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124

A JESUIT CONFESSOR.

“I frown not on you, love,' I exclaimed; but on my enemy-my enemies. You are mine. No power on earth shall stand between us and bliss.'

“It may seem strange that I rushed to announce as a certainty, what still depended on the consent of other parties; but the fact is, Lucille was an orphan, and her guardians were intimate friends of my father's. In giving his willing consent, he said, • You may make her happy at once; for her guardians will make no difficulty, I am sure.'

“ To continue. I said to her - Tell me, Lucille, who is my enemy? Who have forced you to promise ?'

“Too soon told,' she replied ; 'your enemy is the son of one of my guardians. He pressed his offer, till I was wearied into consent. My guardians urged the suit, with every possible threat of what they would do if I persisted in my refusal. My confessor, Father Bramand, sided with them. He frightened me with the terrors of the divine judgment on the disobedient. What could I do? I had no friends to take my part. I didn't know you then, dear Emile. I despaired—I yielded; for I cannot resist. I was made to be terrified.

· My love,' said I, “I am glad 't is no worse. ’T is soon managed. My father has great influence -no one will dare to resist him. You shall be mine-you are mine,

“But I have promised, dear Emile.'

“ . But you promised against your will you were forced. You love me; I shall have you in spite of

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your guardians, my rival, and the Jesuits. I defy them all.'

66 6 Oh! shall it be so ?' she exclaimed, looking up in my face. "Yes,' she continued, your boldness gives me hope-makes me strong. You have imparted to me some of your strength—our souls are mingled. Assure me once more that I shall be yours.' “I apprised my father of the difficulty that might

He said he had been aware of the machination, but thought they would yield to him. He met the guardians : they demurred, urging the promise. He grew warm, and left them in anger. A correspondence ensued : they insisted that Lucille, being still under age, should return to the convent whence she had come, on a visit to my mother, .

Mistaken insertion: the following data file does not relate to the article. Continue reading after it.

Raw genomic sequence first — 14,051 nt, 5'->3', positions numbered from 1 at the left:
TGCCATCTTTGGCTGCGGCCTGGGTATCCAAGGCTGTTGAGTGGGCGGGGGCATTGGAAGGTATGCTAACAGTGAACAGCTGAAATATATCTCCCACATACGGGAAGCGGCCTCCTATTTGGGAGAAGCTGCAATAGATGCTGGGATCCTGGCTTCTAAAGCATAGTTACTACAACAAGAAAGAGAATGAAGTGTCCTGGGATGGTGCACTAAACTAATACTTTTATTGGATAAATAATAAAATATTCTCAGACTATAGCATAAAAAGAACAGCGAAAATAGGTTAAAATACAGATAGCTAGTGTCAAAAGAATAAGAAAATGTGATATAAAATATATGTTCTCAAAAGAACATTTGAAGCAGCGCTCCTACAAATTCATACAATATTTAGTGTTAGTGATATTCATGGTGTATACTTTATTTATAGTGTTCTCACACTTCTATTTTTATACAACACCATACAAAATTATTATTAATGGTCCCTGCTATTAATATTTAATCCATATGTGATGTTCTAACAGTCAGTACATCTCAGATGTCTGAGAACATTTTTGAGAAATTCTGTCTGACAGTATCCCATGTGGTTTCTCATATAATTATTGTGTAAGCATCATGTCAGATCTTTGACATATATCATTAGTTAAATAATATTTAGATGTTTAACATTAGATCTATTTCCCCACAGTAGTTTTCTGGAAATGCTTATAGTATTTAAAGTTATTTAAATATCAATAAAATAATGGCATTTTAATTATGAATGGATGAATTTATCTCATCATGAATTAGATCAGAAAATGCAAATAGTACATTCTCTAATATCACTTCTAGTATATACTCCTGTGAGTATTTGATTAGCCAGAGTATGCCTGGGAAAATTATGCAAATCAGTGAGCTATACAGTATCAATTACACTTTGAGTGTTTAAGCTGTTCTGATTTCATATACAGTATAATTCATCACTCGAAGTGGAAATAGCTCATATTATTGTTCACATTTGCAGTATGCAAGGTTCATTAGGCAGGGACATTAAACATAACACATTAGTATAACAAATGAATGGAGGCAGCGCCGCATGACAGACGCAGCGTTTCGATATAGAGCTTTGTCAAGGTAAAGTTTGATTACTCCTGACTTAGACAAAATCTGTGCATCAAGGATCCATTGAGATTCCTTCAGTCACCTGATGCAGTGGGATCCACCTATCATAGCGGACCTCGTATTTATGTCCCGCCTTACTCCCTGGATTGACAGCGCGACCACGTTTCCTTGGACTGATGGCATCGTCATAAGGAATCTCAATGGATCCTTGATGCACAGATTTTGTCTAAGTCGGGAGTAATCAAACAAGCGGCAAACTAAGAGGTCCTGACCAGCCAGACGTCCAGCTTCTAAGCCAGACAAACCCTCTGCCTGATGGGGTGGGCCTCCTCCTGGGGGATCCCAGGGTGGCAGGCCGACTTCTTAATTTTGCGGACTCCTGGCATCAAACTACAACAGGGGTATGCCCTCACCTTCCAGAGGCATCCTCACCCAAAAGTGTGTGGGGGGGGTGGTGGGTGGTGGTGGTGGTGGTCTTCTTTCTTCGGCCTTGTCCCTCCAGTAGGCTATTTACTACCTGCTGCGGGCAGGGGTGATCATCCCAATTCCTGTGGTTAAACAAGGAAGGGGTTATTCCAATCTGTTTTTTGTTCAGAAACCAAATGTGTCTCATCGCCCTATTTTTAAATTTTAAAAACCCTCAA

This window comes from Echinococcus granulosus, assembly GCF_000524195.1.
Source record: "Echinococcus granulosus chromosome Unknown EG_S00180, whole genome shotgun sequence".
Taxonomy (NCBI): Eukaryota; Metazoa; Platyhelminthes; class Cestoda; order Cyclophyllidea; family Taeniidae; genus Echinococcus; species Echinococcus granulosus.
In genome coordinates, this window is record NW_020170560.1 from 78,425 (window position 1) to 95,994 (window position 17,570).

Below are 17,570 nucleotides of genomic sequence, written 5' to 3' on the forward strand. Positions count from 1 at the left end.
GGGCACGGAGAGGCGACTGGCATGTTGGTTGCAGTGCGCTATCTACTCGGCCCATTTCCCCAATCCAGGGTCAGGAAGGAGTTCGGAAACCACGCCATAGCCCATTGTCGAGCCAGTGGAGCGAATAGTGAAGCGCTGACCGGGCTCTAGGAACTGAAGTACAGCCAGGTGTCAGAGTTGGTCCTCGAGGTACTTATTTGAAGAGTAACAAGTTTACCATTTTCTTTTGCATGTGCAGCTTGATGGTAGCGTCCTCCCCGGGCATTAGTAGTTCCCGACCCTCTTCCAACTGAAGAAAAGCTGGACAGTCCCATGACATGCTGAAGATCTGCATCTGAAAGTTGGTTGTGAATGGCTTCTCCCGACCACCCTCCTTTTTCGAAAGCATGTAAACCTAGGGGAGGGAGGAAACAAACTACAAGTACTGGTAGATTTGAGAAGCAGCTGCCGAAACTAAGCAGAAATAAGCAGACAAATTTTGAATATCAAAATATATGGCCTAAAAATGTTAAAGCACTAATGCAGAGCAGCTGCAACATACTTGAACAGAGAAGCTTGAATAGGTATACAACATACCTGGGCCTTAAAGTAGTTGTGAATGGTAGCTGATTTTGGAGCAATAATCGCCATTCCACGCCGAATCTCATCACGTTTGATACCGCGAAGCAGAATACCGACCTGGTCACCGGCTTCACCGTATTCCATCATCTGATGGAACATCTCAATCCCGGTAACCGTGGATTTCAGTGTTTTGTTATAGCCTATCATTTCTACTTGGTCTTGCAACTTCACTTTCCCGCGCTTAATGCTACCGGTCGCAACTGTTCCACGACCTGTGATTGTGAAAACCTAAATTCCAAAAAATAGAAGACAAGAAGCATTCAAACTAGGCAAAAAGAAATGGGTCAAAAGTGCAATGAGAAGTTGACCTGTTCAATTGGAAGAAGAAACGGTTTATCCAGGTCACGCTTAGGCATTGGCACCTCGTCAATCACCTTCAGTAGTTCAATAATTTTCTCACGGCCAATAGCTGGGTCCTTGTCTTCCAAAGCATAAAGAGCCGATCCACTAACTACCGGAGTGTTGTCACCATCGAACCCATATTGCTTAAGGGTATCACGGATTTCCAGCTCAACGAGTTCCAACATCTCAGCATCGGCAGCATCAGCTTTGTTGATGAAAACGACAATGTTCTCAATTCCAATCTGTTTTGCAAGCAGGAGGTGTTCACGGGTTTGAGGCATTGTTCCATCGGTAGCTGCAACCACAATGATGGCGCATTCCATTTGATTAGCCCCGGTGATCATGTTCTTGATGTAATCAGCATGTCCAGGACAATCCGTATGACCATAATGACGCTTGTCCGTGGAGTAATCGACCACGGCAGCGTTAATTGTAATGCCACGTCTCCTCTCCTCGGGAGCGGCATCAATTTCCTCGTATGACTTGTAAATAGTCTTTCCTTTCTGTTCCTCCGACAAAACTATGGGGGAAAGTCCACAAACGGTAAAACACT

“ I shall not describe the parting.

“Fatal moment!' she cried, in her anguish; and those were her last words to me. Yes, my friend, I never heard her voice again.

“ Six months after her departure, Lucille wrote me this letter.”

The Count opened the letter, and wept. He continued,

“ How these tears relieve my heart! Thanks, poor Lucille! thanks,-thou hast again melted my heart.”

He paused for a few minutes, and then read as follows:

"All is over !--my doom is sealed! I must leave

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thee, Emile. Thy love has deprived me of mortal life, to give me that which is eternal. Oh, be consoled, my dearest love. I shall pray for thee in Heaven; for, may I not hope to be there, since I have done my penance, and am sorry for

my

sins? Oh, good Heaven! my brain whirls. I am blind

- distracted! So soon to die! Such bliss in store for us! In the flower of my days, and so tenderly beloved! And by my Emile! So good-so generous —so gifted by Heaven with all that my heart desires! Yes, I must away; they have willed it. ’T was the only condition-they would have none other. Could I sacrifice-dishonour my Emile ?my love?-my husband? Oh, my poor brain wanders! Well, I will tell thee all, and then I'll seek my confessor. He will absolve me.”